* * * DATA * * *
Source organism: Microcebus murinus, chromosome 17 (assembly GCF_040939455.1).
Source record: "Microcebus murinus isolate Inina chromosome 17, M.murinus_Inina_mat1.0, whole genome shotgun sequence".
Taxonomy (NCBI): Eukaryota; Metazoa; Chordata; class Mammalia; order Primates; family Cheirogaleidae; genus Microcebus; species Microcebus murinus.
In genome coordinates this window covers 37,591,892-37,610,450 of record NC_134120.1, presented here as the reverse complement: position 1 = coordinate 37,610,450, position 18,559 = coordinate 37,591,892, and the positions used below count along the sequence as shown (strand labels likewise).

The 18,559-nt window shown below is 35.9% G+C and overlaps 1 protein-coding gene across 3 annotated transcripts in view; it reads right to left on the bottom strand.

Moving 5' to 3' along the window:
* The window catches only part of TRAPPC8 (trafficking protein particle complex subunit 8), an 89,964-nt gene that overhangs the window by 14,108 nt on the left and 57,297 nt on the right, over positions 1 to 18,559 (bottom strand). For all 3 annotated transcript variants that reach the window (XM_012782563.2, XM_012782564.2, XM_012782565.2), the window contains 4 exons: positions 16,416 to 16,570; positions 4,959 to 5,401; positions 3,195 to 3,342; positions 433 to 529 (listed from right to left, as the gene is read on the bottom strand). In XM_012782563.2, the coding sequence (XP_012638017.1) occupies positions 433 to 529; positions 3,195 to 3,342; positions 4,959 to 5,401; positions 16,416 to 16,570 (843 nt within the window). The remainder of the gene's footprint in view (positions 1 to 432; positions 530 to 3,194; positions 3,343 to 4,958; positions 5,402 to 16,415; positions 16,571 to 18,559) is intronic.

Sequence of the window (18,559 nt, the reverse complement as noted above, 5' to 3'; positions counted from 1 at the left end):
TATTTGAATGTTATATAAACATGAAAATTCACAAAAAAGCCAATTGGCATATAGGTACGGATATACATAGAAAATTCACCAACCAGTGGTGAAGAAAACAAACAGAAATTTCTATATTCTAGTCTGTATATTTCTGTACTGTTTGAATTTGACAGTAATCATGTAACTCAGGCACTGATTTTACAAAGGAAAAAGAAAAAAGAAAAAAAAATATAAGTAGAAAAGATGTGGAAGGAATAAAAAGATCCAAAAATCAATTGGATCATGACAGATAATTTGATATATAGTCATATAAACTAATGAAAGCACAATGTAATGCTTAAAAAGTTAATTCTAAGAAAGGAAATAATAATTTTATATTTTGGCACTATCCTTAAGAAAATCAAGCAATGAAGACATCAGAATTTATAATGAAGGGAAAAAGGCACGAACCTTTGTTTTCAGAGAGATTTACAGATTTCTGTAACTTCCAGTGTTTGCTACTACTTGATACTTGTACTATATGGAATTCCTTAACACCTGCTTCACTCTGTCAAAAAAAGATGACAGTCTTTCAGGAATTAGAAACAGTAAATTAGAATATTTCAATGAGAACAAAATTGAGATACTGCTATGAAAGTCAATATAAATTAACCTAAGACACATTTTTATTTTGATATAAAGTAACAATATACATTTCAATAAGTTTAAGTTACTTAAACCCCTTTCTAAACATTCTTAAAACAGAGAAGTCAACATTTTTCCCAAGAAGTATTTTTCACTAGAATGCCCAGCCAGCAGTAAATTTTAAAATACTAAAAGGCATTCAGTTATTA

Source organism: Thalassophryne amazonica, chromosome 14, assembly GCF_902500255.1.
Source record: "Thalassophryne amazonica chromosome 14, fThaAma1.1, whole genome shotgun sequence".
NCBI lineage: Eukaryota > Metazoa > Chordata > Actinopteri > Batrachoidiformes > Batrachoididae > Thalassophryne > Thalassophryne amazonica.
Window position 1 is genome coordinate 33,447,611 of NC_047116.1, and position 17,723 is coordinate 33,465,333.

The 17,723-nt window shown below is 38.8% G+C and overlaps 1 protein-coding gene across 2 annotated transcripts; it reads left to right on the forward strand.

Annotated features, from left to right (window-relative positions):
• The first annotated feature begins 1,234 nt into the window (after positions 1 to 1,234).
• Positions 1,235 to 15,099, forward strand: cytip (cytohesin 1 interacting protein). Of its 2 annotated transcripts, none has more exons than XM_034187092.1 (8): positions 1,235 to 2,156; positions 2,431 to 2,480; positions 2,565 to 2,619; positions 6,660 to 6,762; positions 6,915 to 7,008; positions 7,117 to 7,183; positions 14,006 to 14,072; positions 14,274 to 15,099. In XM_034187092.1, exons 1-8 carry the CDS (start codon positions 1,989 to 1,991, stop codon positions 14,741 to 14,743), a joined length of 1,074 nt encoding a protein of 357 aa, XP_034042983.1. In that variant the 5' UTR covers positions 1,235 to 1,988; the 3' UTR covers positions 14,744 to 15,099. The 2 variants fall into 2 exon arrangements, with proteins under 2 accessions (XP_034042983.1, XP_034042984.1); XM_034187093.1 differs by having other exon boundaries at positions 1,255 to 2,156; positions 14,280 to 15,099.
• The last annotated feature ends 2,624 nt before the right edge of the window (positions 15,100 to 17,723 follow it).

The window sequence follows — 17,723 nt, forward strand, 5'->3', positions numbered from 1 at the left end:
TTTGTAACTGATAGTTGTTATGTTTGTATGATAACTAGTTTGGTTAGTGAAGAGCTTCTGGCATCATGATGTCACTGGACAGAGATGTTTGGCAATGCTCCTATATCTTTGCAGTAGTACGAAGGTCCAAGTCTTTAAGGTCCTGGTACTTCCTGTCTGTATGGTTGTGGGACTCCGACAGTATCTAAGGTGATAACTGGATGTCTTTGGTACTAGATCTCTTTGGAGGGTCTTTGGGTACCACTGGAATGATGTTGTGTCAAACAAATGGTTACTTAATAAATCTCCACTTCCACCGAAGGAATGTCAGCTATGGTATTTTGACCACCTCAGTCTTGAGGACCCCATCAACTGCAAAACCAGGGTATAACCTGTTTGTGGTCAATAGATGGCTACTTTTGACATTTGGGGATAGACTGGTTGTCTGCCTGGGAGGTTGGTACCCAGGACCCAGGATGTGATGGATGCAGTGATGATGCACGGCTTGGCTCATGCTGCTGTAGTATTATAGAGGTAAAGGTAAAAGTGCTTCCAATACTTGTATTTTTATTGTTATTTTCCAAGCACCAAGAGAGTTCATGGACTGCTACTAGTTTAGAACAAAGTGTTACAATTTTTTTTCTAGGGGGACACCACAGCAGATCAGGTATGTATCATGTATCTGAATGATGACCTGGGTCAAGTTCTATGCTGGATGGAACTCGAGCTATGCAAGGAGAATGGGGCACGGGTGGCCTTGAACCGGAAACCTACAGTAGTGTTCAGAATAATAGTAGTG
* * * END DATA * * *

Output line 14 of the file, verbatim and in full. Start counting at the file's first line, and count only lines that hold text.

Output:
The 17,723-nt window shown below is 38.8% G+C and overlaps 1 protein-coding gene across 2 annotated transcripts; it reads left to right on the forward strand.